RIO DE JANEIRO (REUTERS) - Brazil's Petrobras may need to pay record penalties of US$1.6 billion (S$2.25 billion) or more to settle US criminal and civil probes into its role in a corruption scandal, a person recently briefed by the company's legal advisors told Reuters.
State-run Petroleo Brasileiro SA, as the company is formally known, expects to face the largest penalties ever levied by US authorities in a corporate corruption investigation, according to the person, who has direct knowledge of the company's thinking. The settlement process could take two to three years, this person said.
To date, the largest settlement of corporate corruption charges with the US Department of Justice and the U.S. Securities and Exchange Commission was a 2008 agreement with Siemens, the German industrial giant. It agreed to pay the United States US$800 million to settle charges related to its role in a bribery scheme, and paid about the same amount to German authorities.
The person told Reuters the legal advisors said they believed Petrobras faced fines that could be as large as, or more than, the US$1.6 billion in combined U.S. and German penalties that Siemens faced.
Two other sources with direct knowledge of Petrobras' plans also said that any settlement, while several years away, would likely be "large," but declined to give a specific estimate.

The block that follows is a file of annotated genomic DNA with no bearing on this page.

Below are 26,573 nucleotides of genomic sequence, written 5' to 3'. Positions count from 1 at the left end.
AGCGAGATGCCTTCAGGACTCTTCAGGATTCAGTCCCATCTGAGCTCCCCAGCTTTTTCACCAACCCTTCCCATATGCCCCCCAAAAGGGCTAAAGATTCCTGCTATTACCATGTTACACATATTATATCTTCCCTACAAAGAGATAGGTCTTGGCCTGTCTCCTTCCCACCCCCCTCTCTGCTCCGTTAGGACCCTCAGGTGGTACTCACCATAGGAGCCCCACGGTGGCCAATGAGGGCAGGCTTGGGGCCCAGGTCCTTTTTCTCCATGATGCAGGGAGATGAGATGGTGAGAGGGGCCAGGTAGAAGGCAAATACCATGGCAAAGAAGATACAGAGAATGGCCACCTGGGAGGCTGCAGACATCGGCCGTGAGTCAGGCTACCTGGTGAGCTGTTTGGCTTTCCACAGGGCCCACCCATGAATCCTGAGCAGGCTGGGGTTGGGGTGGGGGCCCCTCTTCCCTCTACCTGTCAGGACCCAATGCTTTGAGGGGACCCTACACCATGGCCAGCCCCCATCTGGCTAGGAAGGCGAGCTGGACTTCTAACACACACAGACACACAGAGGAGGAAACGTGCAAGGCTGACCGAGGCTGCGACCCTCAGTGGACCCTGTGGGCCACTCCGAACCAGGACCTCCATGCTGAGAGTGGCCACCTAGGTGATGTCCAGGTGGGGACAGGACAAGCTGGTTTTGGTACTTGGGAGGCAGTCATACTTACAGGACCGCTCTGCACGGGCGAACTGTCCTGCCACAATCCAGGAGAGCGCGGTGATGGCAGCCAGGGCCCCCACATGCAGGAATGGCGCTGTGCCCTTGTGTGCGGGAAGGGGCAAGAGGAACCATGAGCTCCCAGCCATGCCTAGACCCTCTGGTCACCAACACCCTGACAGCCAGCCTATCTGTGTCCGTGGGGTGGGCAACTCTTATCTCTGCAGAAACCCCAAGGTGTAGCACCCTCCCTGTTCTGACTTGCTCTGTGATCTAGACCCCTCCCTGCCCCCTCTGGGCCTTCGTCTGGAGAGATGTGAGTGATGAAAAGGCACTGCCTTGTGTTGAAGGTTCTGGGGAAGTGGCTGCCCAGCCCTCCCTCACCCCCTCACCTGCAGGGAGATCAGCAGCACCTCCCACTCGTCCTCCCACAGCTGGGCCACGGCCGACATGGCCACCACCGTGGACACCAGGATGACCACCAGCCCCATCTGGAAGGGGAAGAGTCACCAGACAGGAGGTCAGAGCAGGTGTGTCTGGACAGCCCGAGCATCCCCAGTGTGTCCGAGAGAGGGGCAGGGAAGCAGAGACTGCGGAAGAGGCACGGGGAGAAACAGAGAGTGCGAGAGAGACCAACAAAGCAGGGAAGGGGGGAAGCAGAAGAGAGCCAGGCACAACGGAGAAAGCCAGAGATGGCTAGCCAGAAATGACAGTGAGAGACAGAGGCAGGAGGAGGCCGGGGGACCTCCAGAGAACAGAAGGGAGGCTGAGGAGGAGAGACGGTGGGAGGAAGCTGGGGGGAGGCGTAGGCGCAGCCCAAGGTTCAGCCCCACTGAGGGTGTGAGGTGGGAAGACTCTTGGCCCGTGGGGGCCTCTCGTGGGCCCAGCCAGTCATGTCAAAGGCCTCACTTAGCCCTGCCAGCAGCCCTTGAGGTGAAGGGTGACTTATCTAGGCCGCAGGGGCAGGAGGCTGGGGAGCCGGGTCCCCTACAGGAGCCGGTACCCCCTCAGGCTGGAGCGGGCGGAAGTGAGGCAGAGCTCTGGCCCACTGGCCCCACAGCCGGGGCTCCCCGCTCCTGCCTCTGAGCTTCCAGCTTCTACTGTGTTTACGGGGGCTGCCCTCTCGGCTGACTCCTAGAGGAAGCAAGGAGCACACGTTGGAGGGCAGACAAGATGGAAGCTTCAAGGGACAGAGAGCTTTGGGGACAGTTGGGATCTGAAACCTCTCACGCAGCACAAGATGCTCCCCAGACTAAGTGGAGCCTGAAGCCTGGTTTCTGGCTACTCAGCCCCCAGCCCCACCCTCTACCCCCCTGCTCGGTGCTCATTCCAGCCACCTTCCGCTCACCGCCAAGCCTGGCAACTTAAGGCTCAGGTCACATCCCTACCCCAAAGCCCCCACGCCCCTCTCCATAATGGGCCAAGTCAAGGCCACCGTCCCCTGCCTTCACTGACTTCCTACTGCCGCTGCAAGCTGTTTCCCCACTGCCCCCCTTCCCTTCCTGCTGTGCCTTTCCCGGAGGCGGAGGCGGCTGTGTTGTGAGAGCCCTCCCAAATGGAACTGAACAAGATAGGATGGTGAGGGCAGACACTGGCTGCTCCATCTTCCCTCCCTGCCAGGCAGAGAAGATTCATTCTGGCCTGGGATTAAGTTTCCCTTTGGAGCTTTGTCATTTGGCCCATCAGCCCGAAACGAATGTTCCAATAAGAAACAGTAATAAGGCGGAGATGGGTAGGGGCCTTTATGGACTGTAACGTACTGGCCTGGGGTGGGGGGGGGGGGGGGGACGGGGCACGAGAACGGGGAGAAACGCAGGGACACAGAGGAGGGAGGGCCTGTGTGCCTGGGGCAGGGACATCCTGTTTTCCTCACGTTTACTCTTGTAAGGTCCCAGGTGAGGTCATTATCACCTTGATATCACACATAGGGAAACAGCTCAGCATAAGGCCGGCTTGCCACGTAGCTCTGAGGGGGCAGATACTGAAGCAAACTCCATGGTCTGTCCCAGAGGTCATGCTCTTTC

All three sources requested anonymity, and cautioned that any estimates for the size of possible fines were very preliminary. Petrobras has not yet begun settlement talks with US authorities, whose investigations are believed to be in an early phase, they said.
In November, the SEC sent a subpoena to Petrobras requesting information about the widening corruption investigations that have ensnared top company executives, major private contractors and senior politicians in Brazil. According to people familiar with the matter, the DOJ, which can bring criminal charges, is also investigating the company.
Petrobras' lawyers maintain that the firm was a victim of corruption and bid-rigging by engineering firms and other suppliers to the firm, a group of former employees who allegedly took or arranged bribes, and Brazilian politicians who benefited from kickbacks from Petrobras suppliers, according to Petrobras officials.
However, the attorneys also said they believed that investigations by US authorities were likely to result in charges that Petrobras itself violated the US Foreign Corrupt Practices Act (FCPA) and securities laws, according to the person who was briefed.
Petrobras falls under US jurisdiction because its shares are traded in the US - until recently it was the largest foreign company on the New York Stock Exchange.
Such fines would be another financial hit for Petrobras, whose market value has sunk to less than US$40 billion from nearly US$300 billion seven years ago.